Some people, of course, could not take a pass on whether the DP should be given in this case: The jurors. Six of them gathered to talk about their deliberations. The tape starts with a 30-second ad that I have found no way to circumvent, but then the jurors come on and talk for roughly six minutes.

I invite people to see for themselves whether what we have here is (1) a bunch of Confederate bloodlusters just waiting to string him up, or (2) normal people of conscience engaged in a serious, sober discussion of what to do when confronted with horror.

The tape is here: http://www.msnbc.msn.com/id/21134540/vp=40086300�. If that doesn't work, try the MSNBC (not Fox News) website.

Posted by: Bill Otis | Nov 9, 2010 2:17:27 PM

I like to be and ideological abolitionist
I am member of the Scientific Committee of Osservatorio sulla Legalità e i Diritti, I had the privilege and the honour to participate in the first congress of the Italian Section of Amnesty International: later I was one of the founders of the World Coalition Against The Death Penalty.

Posted by: claudio giusti, italia | Nov 9, 2010 3:44:02 PM

Bill -

I'm not trying to give myself a pass from any substantive discussion of the issues in this case. I was simply saying that your first comment, loaded with sneering sarcasm, is hardly an inviting precursior to such debate.

And again, there you go ascribing thoughts and arguments to other people, as you regularly do, I suppose, because when you get to make someone else's arguments for them, they're easier to knock down. I believe that the defendants' behavior in this case is repulsive and disgusting. Does that answer your question?

I have no doubt that the jurors thought they were doing the right thing. It's possible for people to have different opinions on this issue and respectfully disagree. I respect your opinion that the death penalty is an appropriate punishment in some cases, even though I disagree with it. This is how civil discourse works. That's what I'd like to see more of.

Posted by: SRS | Nov 9, 2010 3:49:57 PM

"What you were quoting was my display case of ABOLITIONIST complaints."

I wish I could say "Nice try."

"Or is this, as usual, just an attempt to needle me in order to avoid having to address the mind boggling cruelty of the defendant in this case?"

As usual, it is commentary on your propensity for turning a seminar into a food fight. You lob a bowl of Jello across the room and expect others to pose a syllogism in response? Get real.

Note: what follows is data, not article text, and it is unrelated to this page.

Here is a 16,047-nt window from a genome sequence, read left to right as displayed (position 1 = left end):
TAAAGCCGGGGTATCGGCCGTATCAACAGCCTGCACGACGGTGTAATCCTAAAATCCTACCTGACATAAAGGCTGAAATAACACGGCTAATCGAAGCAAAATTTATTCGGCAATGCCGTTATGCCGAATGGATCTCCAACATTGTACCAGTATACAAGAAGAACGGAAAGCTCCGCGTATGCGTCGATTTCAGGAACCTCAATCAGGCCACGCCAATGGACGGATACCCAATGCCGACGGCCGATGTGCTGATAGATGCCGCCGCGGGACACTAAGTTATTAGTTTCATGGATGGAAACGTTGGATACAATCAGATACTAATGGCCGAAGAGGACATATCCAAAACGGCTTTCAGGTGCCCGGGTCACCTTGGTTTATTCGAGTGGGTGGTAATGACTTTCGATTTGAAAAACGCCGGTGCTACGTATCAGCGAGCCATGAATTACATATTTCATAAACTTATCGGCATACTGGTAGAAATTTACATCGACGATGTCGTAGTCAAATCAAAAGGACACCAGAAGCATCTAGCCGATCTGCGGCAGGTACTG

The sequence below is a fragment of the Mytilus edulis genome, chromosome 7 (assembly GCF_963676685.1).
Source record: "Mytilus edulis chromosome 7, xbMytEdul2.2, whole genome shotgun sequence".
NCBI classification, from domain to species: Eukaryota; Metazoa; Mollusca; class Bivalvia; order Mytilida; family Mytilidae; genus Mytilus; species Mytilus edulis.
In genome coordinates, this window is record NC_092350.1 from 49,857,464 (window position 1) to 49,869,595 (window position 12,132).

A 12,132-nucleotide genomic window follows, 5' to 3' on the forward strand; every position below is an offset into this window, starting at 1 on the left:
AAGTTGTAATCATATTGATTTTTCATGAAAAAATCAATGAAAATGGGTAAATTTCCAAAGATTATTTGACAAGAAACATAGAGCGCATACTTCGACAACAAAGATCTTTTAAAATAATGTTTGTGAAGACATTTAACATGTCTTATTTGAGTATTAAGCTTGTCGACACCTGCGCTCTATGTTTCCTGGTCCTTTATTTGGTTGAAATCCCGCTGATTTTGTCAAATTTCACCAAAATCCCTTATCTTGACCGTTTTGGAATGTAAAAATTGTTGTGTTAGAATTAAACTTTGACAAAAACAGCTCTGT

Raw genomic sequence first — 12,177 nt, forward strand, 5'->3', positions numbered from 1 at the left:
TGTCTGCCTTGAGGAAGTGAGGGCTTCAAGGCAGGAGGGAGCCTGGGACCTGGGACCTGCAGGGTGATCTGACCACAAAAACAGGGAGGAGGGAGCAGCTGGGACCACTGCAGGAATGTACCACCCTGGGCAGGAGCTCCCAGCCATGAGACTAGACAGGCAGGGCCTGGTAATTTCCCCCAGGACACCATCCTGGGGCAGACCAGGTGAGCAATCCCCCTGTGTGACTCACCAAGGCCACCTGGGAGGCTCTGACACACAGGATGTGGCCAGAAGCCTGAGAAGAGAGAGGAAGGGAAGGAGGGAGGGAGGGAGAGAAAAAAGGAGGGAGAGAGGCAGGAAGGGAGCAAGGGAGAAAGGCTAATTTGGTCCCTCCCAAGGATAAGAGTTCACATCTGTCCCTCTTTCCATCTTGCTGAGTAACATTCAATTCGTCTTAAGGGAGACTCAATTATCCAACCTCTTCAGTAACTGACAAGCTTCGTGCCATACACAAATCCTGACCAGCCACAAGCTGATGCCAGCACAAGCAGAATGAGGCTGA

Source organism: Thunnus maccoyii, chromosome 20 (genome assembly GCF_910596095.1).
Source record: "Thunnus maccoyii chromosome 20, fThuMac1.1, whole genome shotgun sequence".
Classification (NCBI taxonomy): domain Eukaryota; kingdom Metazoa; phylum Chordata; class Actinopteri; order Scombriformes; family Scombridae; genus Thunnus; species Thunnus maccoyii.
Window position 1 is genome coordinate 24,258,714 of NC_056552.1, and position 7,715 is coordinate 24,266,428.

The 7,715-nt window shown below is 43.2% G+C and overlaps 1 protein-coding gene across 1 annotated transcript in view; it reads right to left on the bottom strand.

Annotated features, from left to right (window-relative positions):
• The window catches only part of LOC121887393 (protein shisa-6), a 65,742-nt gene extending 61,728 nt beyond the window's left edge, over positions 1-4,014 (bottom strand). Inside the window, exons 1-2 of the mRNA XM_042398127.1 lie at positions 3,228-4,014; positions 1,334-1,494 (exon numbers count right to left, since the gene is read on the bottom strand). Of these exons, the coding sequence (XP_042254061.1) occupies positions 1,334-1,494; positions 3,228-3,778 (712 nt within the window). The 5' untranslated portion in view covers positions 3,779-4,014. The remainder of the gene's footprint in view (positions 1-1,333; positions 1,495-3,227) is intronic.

Posted by: Michael Drake | Nov 9, 2010 4:09:49 PM

Michael Drake --

Tell ya what. Let's get real, as you say. I'll debate you live and in person on the question, Resolved: The Death Penalty Should Be Abolished.

People tend to be on good behavior in live debates. The audience (typically a law school audience in my experience) looks down on foodfights. They also tend to want to see substance rather than nifty one-liners. The debaters can ask each other questions, and take questions from those in attendance.

I have done this a few times for the Federalist Society, and for in fora sponsored by Amnesty International and the Constitution Project. I did one for the Pew Forum here, http://pewresearch.org/pubs/49/the-death-penalty-today-defend-it-mend-it-or-end-it.

You seem to have experience litigating, so this should be right up your alley.

You imply that I'm an overzealous, nasty-tempered, jello-tossing dope. If that's the case, you'll have no trouble dispatching me, and making me look bad in the process.

What do you say?

Posted by: Bill Otis | Nov 9, 2010 5:16:41 PM

SRS --

You seem to be a conscientious person, so I would just ask that you consider my argument further up the thread at Bill Otis | Nov 9, 2010 11:56:13 AM. I believe it's about the tenth one above this.

Posted by: Bill Otis | Nov 9, 2010 5:31:28 PM

"You imply that I'm an overzealous, nasty-tempered, jello-tossing dope."

You say that as if it's a bad thing.

I'm flattered by your invitation, Bill (and that's no sarcasm), but I'm a research and writing attorney, and frankly much more comfortable "on the briefs." Aside from which, I completely grant that you are a capable and even well-behaved advocate when you choose to be. (Your argument at 11:56:13 being an example; your unbidden stretto of straw men at 12:36:58 not so much.) My beef is that you so choose so infrequently.

Posted by: Michael Drake | Nov 9, 2010 9:58:31 PM

Michael Drake --

Make them let you get into court more. It's fun and I'm sure you'd be good at it (and that's no sarcasm).

Sometimes my mission is to analyze (11:56:13 being an example), and sometimes it is to expose (12:36:58). The two are different. My own view, which I would not expect you to share, is that abolitionism has largely reduced itself to cookie-cutter set-pieces. It was to preempt (and, I readily admit, make fun of) such pieces that I wrote the latter.

A more creative approach to abolitionism is exemplified by Prof. Carol Steiker of Harvard and her brother Jordan Steiker of Texas. I debated them at his campus a few years back. They're both honest and clever, which is a good mix for an advocate.

Abolitionists don't need, and won't take, advice from me, but here it is anyway: Their arguments aren't getting traction. All the polling finds that DP support is at a steady two-thirds. It's been that way for years (I'm skeptical of the 83% support shown by the Angus Reid poll Doug has posted).

I don't think abolitionism can (or should) win as long as there are cases like this Petit atrocity -- which means forever. But the current ground game is going nowhere. Time for a change. The argument is much stronger if it would make room for occasional exceptions. When it's NEVER, EVER it's just a real hard sell except to the already converted.

Posted by: Bill Otis | Nov 10, 2010 12:02:47 AM